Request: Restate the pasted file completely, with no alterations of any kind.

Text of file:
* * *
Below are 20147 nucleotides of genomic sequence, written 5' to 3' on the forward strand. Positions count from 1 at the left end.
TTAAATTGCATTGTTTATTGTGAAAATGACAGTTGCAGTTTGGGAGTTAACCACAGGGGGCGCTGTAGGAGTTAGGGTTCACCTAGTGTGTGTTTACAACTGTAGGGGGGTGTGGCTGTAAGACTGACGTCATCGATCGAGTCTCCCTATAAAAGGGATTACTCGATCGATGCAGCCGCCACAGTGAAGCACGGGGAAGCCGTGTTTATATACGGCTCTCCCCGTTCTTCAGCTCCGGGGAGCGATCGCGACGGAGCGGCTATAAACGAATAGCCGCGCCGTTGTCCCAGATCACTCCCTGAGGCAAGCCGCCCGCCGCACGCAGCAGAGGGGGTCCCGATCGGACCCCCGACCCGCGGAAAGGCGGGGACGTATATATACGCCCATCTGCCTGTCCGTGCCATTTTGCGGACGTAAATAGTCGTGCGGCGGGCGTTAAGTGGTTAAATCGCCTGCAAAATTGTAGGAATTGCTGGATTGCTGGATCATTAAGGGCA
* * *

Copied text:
Below are 20147 nucleotides of genomic sequence, written 5' to 3' on the forward strand. Positions count from 1 at the left end.
TTAAATTGCATTGTTTATTGTGAAAATGACAGTTGCAGTTTGGGAGTTAACCACAGGGGGCGCTGTAGGAGTTAGGGTTCACCTAGTGTGTGTTTACAACTGTAGGGGGGTGTGGCTGTAAGACTGACGTCATCGATCGAGTCTCCCTATAAAAGGGATTACTCGATCGATGCAGCCGCCACAGTGAAGCACGGGGAAGCCGTGTTTATATACGGCTCTCCCCGTTCTTCAGCTCCGGGGAGCGATCGCGACGGAGCGGCTATAAACGAATAGCCGCGCCGTTGTCCCAGATCACTCCCTGAGGCAAGCCGCCCGCCGCACGCAGCAGAGGGGGTCCCGATCGGACCCCCGACCCGCGGAAAGGCGGGGACGTATATATACGCCCATCTGCCTGTCCGTGCCATTTTGCGGACGTAAATAGTCGTGCGGCGGGCGTTAAGTGGTTAAATCGCCTGCAAAATTGTAGGAATTGCTGGATTGCTGGATCATTAAGGGCA